Day 10. Excursion to Beaunne, the historic capital of the Burgundy wine region.

Day 11. History of microbiology: from applications to fundamentals.

Day 12. Excursion to Jura: Arbois, Pasteur's house and laboratory.

Day 13. Excursion to Jura: Jurassic cheese and wine.

Day 14. Wrap up - Presentation of student projects.

Day 15. Departure.

Important dates:

Students will be notified of any program cancellation due to COVID-19 by February 15th, 2021. If host country does not allow US tourists or has not lifted mandatory quarantine restrictions by February 15th, the program will be cancelled.

Housing and Meals

You will be staying in shared rooms at a hostel that is within walking distance of the center of Cluny and situated close to the Abbey of Cluny and the nationally recognized engineering school, Ecole Nationale Supérieure des Arts et Métiers.

Continental breakfast is provided at the hostel.  You will have to provide for your own lunches and dinners.  Cluny is a student town with lots of inexpensive restaurants, cafés, snack bars and bakeries for your meals.  You can choose from crèpes at Le Cloître, quiche from Madame Germain, pizza at Le Forum (just across a medieval bridge from your hostel), and even burgers at Le Quebec!  Cluny also has plenty of beautiful spots for wine and cheese picnics in and around the abbey grounds.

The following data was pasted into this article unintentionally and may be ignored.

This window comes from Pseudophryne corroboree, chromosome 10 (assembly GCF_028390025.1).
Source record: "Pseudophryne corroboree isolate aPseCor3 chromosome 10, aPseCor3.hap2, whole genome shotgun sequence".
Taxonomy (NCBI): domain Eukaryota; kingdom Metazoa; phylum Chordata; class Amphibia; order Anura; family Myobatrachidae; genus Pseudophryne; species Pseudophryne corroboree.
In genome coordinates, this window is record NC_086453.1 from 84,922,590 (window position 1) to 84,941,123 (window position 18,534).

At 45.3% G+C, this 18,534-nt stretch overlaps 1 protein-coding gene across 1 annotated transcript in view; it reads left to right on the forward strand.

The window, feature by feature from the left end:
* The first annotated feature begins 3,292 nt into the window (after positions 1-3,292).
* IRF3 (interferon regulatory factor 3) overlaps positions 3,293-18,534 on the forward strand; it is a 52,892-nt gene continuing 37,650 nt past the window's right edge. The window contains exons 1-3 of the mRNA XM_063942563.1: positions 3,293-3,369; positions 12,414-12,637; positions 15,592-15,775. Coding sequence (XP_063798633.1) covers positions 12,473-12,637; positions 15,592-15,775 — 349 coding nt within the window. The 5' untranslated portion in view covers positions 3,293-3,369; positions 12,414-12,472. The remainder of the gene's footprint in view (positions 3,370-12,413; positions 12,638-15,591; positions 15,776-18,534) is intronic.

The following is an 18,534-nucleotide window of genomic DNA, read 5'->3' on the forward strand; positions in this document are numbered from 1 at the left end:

Financial Information

Program Costs

This is the billed amount that will appear on your Rutgers term bill during the term you study abroad.
NJ Resident non-NJ Resident
Undergraduate $3,500 $3,790
Graduate $3,680 $3,960
Program Cost includes:

•    Tuition 
•    Housing
•    Some Meals (see brochure page for details)
•    Excursions
•    Administrative Fees
•    International SOS Health Insurance

Out-of-Pocket Costs

These are estimated expenses that are not part of your term bill. Students will need to pay for these expenses out-of-pocket.
Airfare $1,200
Meals $200
Personal Expenses $100
Total $1,500.00
Out-of-Pocket Cost includes:

The above costs are estimations and represent the known out-of-pocket costs students encounter during their time abroad. 
Some of these expenses will be paid for prior to going abroad, such as an airline ticket and visa costs, while some of these expenses, such as meals and local transportation, will be paid in-country as part of your daily expenses. As you plan, you will need to budget these costs and spend wisely throughout your time abroad.